The forlorn and increasingly desperate climate campaign achieved a new level of ineptitude last week when what had looked like a minor embarrassment for one of its critics—the Chicago-based Heartland Institute—turned out to be a full-fledged catastrophe for itself. A moment’s reflection on the root of this episode points to why the climate campaign is out of (greenhouse) gas.
In an obvious attempt to inflict a symmetrical Climategate-style scandal on the skeptic community, someone representing himself as a Heartland Institute insider “leaked” internal documents for Heartland’s most recent board of directors meeting to a fringe environmental blog, along with a photocopy of a supposed Heartland “strategy memo” outlining a plan to disseminate a public school curriculum aimed at “dissuading teachers from teaching science.”
This ham-handed phrase (one of many) should have been a tipoff to treat the document dump with some . . . skepticism (a trait that has gone missing from much of the climate science community). But more than a few environmental blogs and mainstream news outlets ran with the story of how this “leak” exposed the nefarious “antiscience” Neanderthals of Heartland and their fossil fuel paymasters. But the strategy memo is a fake, probably created because the genuine internal documents are fairly ho-hum. It seems the climate campaign is now taking its tactics from Dan “fake but accurate” Rather.
Why Heartland? And how did the “leaker” get his hands on authentic Heartland board materials that are obviously the source for the faked strategy memo? The Heartland Institute sponsors the most significant annual gathering of climate skeptics, usually in New York, Chicago, or Washington, D.C.—a conference that attracts hundreds of scientists and activists from around the globe, including most of the top skeptical scientists, such as MIT’s Richard Lindzen, Yale’s Robert Mendelsohn, and career EPA official Alan Carlin. By assembling a critical mass of serious dissenting opinion, the Heartland conference dispels the favorite climate campaign talking point that there’s virtually no one of repute, and no arguments of merit, outside the -so-called consensus of imminent climate catastrophe.
The Heartland conferences have been too big for the media to ignore completely, though coverage has been spare and grudging. The conferences are also a morale booster for skeptics, who tend to be isolated and relentlessly assailed in their scattered outposts. It is worth adding that Heartland has always extended invitations to the leading “mainstream” figures to speak or debate at the conference, including Al Gore, NASA’s James Hansen, and senior officials from the U.N.’s Intergovernmental Panel on Climate Change. (Heartland typically receives no response from such figures.)
The most likely instigator of an anti-Heartland provocation would be someone from among the political activists of the environmental movement, such as the merry pranksters of Greenpeace, who have been known to paw through the garbage cans of climate skeptics looking for evidence of payoffs from the fossil fuel industry (which, contrary to left-wing paranoia, has tended rather to be a generous funder of the climate catastrophe campaign). But shortly after the document dump, Ross Kaminsky, an unpaid senior fellow and former Heartland board member now with the American Spectator, noticed something odd in the digital fingerprint of the “strategy memo.” It had been scanned on an Epson printer/scanner on Monday, February 13, on the West Coast (not in the Midwest, where Heartland is located), just one day before the entire document dump appeared online for the first time. Like the famous little detail of when and how Alger Hiss disposed of his old Ford, this date and location will turn out to be a key piece of evidence unraveling the full story, some of which still remains shrouded.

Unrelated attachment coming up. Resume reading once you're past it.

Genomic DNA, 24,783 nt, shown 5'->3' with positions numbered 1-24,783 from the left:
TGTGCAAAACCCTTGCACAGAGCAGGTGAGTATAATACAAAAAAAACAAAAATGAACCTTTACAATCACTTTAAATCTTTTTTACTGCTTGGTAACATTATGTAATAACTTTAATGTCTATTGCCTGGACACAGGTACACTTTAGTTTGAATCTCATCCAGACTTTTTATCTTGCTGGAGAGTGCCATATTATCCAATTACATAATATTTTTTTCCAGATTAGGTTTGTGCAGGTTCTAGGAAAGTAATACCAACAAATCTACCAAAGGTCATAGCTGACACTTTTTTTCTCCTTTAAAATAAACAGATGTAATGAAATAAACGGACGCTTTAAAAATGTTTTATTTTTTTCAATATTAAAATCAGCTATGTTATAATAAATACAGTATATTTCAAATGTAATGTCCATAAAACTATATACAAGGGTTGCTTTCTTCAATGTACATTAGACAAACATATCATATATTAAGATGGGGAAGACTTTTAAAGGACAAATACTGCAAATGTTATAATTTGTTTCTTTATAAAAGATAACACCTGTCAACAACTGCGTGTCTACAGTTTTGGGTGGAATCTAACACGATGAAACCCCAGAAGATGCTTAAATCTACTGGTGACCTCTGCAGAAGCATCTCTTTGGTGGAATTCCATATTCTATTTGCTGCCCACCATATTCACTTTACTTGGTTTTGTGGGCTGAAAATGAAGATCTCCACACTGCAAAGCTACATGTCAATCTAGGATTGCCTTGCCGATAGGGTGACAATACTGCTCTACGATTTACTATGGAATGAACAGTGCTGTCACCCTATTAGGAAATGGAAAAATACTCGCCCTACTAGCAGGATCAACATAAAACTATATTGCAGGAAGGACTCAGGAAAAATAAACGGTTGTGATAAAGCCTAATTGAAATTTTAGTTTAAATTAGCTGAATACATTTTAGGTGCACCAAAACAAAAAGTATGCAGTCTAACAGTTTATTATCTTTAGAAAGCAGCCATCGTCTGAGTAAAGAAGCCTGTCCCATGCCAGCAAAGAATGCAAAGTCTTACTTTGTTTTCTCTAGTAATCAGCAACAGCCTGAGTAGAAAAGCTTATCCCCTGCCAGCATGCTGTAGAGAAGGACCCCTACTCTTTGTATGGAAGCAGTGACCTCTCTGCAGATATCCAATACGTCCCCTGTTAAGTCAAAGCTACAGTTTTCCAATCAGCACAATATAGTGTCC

So how did the official Heartland documents get out? Someone claiming to be a board member emailed an unsuspecting Heartland staffer, asking that a set of board documents be sent to a new email address. This act may have violated California and Illinois criminal statutes prohibiting false representation, and perhaps some federal statutes pertaining to wire fraud as well.
Kaminsky and a second blogger, Steven Mosher, piled up the anomalies: The leaked board documents were not scanned but were original software-produced documents, which moreover have a time stamp from Heartland’s Central time zone. Hence the “strategy memo,” if authentic, would have had to be obtained by some other channel. These and other clues led both Kaminsky and Mosher to go public with the accusation that the most likely perpetrator was Peter Gleick, a semi-prominent environmental scientist in Oakland, California.
Gleick is known chiefly for his work on water issues, for which he enjoys a deserved reputation for his data-driven research (though he gets the remedies wrong). He has been as well a peripheral but aggressive figure in the climate wars, notable for the angry and politicized tone of his participation. Gleick is a member of the National Academy of Sciences and was, until two weeks ago, the chairman of an American Geophysical Union task force on scientific -ethics. He’s also a columnist for Forbes magazine’s website and a recipient of one of those MacArthur Foundation “genius” grants that typically go to the trendy and politically correct.
Making a direct accusation as Kaminsky and Mosher did is a strong and potentially libelous move, and the green blogosphere closed ranks quickly around Gleick. One poster wrote: “I hope that Mr. Kaminsky will be prepared [to] fully retract and apologize to Dr. Gleick once he is ruled out as the possible culprit.” But then the other shoe dropped: Gleick confessed on Monday, February 20, that he was the person who had deceived Heartland into emailing their board documents. Gleick claimed, though, that he had received the phony strategy memo anonymously early in the year by mail. He explained in a column for the Huffington Post: “I attempted to confirm the accuracy of the information in this document. In an effort to do so, and in a serious lapse of my own and professional judgment and ethics, I solicited and received additional materials directly from the Heartland Institute under someone else’s name.”